The Sport Band is surprisingly comfortable and I find myself really enjoying it, although depending on the time of day, I sometimes loosen or tighten it a notch. I’ll probably grab a couple more and look at what third-party options become available in the future for more professional situations.
There have been a few instances where Siri hasn’t quite understood what I wanted, or directed me to my phone via Handoff, but I have found most things to work accurately and quickly, especially if I use “Hey Siri” and immediately follow it with my request, rather than pausing. I have noticed that the dimming of the display, and Siri’s “listening” time are both aggressively short, probably to squeeze out extra battery life.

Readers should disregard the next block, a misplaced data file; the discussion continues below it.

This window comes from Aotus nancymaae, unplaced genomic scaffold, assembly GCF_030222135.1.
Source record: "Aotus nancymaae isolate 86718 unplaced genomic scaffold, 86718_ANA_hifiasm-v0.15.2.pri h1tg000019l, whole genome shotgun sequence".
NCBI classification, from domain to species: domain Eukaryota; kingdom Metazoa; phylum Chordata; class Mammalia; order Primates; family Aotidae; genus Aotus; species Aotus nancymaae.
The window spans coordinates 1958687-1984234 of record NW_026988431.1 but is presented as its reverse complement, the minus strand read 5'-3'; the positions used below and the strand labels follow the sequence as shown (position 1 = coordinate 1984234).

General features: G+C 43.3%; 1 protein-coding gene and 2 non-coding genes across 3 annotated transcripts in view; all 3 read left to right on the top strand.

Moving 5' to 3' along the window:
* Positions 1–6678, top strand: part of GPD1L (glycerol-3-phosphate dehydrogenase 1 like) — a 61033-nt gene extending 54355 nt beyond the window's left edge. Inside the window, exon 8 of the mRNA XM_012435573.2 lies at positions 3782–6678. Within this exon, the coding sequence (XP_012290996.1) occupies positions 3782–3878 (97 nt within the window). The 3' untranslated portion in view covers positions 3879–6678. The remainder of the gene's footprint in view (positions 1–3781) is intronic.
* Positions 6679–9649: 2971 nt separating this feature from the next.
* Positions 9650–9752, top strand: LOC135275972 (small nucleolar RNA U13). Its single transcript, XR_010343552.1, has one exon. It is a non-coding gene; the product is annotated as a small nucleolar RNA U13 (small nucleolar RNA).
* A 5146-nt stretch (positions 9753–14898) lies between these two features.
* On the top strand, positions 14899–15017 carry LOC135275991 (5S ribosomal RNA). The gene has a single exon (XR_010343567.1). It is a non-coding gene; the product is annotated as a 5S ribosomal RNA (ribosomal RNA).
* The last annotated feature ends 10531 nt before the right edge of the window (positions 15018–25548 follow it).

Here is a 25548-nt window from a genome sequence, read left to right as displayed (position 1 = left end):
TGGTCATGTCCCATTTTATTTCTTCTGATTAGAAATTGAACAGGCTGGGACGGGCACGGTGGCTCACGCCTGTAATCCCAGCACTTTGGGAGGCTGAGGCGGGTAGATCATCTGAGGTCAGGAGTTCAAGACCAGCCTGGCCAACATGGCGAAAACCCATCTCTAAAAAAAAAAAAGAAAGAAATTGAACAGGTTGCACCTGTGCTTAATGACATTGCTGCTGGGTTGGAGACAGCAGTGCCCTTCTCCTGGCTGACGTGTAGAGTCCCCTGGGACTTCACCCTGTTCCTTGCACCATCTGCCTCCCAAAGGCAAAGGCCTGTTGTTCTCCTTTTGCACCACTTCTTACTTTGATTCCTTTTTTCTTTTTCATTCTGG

There are a few things that I think Siri should be able to answer on the Watch, but instead I’m directed to look on my phone. Handoff is nice, but I wish there would be a more obvious division as to why. One example I can think of right now—asking to identify a song points me to the iPhone, yet I can use the Shazam app on the Watch.
I’m enjoying the gamification of activity, especially seeing how active I am on a daily basis. Due to a busy week at work, I haven’t had a chance to try the capabilities for workouts other than a run, but it seems functional enough to keep me motivated. I realize there are more comprehensive products for those who are serious, but for the casual user who wants to get off the couch every so often, it’s enjoyable.
Other Odds & Ends
I did use the Watch with Apple Pay, although I doubt it’ll be my primary device for this task. Living in the Midwest, I have found that paying with your phone is still a rare occurrence, so my watch will probably only be used at self-checkouts or gas pumps. The same goes for Passbook.